The rhetoric of respect

Amidst the nasty rhetoric flying from both sides of the political aisle this turbulent political season, it is nice to see that, while they are far from perfect, both of this year’s candidates are, in my opinion, fundamentally decent men. I’m sure that not everyone will agree with me, but I really think McCain was sincere in his defense of Obama’s character at a recent campaign rally. While they are certainly far from perfect and have participated in negative campaigning, I do believe that, at heart, both are reasonably good people. Similarly, on a late August episode of the Colbert Report, Mike Huckabee seemed genuine in his excitement that an African-American had become a serious candidate for president. While I disagree sharply with many of his political views, having watched Huckabee for the past year, I am convinced, again, that he is a good person.

All of this is in sharp contrast to Bush and the Clintons (among others). The former strikes me as basically an obstinate jerk, while the latter have proven to be nothing but ruthless and whiny. Unfortunately we’ve had sixteen years of nothing but increasing viciousness marked by the belief that anyone who does not agree with us is not just wrong, but fundamentally a bad person worthy of derision; someone to be mocked. Whatever happened to simple decency? I’m appalled at the nastiness people regularly display on blogs, bumper stickers, and elsewhere, relishing in their hatred – people who advocate, for example, throwing their political opposites down stairs and laughing.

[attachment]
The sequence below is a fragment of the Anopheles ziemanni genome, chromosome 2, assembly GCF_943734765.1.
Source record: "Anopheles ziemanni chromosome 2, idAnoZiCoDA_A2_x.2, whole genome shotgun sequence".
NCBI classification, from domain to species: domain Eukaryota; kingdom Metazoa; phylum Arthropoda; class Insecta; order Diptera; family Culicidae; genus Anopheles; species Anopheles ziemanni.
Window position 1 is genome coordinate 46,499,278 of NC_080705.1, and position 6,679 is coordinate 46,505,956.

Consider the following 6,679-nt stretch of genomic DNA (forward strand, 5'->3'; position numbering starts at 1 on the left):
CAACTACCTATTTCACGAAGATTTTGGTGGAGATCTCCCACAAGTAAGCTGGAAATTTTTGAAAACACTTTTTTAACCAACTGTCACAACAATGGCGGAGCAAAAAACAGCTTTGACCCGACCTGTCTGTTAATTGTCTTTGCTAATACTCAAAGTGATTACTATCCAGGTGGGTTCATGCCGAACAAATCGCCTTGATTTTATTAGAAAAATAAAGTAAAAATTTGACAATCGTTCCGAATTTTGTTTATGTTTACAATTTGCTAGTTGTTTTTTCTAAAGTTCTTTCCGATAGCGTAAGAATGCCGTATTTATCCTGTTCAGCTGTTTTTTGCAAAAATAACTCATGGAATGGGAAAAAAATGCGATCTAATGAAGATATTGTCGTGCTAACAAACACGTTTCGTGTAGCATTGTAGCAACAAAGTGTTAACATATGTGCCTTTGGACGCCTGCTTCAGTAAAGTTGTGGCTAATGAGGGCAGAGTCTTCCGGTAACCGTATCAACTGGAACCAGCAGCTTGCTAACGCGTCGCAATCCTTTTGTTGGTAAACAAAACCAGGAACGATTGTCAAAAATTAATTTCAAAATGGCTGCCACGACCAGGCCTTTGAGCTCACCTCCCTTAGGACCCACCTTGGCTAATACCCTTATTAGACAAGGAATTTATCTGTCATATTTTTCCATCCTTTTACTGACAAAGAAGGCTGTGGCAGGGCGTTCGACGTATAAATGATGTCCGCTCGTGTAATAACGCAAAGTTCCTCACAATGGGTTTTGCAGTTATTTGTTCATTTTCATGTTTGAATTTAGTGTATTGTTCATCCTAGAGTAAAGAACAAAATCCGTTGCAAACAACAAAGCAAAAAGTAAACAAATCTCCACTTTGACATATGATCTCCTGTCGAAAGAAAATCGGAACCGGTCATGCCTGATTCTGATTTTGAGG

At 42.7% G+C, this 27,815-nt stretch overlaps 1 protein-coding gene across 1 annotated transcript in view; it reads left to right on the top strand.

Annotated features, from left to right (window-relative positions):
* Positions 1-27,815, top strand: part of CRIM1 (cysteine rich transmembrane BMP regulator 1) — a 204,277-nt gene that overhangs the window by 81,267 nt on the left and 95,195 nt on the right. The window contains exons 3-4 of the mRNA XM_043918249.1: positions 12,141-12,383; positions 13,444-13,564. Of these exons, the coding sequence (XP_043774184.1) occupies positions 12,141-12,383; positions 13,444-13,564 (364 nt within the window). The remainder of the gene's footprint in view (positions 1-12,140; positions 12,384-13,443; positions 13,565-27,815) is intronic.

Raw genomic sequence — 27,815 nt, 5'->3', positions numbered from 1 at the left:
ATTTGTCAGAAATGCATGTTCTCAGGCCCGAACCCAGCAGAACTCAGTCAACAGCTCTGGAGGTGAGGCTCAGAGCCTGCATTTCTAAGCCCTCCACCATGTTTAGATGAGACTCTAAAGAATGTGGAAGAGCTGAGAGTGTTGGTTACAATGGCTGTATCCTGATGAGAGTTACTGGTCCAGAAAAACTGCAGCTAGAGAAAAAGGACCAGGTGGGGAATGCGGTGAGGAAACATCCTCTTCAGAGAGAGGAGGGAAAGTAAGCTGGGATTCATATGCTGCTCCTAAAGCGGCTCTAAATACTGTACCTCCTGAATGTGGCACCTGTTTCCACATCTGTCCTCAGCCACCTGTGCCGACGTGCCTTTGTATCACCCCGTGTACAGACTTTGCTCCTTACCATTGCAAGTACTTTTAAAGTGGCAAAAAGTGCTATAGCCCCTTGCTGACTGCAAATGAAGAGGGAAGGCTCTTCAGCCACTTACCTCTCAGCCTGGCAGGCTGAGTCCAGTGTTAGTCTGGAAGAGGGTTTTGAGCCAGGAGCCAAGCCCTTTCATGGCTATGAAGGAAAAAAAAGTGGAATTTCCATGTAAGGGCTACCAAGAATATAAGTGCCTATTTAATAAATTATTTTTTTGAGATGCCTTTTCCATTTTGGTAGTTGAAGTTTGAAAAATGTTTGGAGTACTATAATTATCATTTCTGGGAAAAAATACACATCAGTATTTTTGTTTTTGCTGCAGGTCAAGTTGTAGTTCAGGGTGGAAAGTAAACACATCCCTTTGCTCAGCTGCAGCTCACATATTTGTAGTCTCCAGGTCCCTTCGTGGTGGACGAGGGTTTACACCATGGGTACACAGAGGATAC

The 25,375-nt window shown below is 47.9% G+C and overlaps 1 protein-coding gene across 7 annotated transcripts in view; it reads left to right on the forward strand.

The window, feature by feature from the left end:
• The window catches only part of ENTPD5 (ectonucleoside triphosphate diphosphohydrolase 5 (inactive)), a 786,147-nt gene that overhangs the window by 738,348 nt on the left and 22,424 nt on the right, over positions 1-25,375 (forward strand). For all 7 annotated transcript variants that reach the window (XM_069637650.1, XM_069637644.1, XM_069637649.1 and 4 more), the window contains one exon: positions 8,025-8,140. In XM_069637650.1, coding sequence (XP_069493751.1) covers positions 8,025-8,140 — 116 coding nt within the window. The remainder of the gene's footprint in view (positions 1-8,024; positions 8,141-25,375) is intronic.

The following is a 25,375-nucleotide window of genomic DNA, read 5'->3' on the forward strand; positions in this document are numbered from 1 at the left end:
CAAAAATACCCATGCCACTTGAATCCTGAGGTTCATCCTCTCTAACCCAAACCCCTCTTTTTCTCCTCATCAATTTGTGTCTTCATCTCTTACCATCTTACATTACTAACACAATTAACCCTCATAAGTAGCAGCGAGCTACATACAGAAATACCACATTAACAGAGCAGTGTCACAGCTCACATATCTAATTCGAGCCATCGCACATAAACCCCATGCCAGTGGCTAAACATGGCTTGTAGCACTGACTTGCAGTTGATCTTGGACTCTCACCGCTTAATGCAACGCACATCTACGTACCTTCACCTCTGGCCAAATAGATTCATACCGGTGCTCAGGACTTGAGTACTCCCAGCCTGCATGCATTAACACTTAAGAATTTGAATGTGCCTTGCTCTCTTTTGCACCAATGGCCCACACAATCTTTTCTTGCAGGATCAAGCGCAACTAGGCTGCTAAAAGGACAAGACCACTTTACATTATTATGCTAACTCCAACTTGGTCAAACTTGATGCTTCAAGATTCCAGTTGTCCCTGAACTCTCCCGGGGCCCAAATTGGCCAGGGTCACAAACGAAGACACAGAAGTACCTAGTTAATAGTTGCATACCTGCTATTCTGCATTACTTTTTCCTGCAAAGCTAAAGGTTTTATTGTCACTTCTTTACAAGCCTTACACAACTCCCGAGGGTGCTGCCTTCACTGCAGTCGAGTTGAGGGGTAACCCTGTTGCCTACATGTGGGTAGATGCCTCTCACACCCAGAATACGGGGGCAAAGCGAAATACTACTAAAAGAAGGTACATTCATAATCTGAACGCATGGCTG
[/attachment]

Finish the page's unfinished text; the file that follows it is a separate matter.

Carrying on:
We all fall prey to meanness from time to time, particularly when we have a very strong opinion on something. But we need to learn to pull back a bit, to not buy the hype, and to remember we’re dealing with other human beings. Are there truly evil people in the world worthy of our anger? Absolutely. While I didn’t think going into Iraq five and a half years ago was a smart idea (I thought we should have stayed focused on Afghanistan), if I had been the soldier who had found Saddam Hussein in the foxhole, I would have had the strong urge to torture and kill that evil, sick bastard. And there certainly are a few tremendously hateful, mean people living in this country. But if we paused for a moment, took a step back, and tried to see things objectively, we’d see that most people have reasonably good intentions.

Ironically, in attempting to make this very point to a former student of mine, I fell prey to this very problem. While I suppose I wasn’t mean, per se, I was so upset about the election that I came off as condescending. Part of the problem, I think, stems from our fear of moral relativism – the idea that what is right to one person may be be wrong to another. Let me make this clear: just because I think we need to be more respectful of other opinions does not mean I think there is no such thing as absolute truth – there is. Like I said, Saddam was a bad dude and deserved to die. But that doesn’t mean everyone who doesn’t think just like us is worthy of such hatred.

The fundamental messages of traditional liberalism and conservativism are not bad, just different. They may be implemented in fundamentally bad ways (e.g. communism and fascism). But not every liberal is a communist and not every conservative is a fascist. Unfortunately in our hate-filled rhetoric we often make it seem that way.


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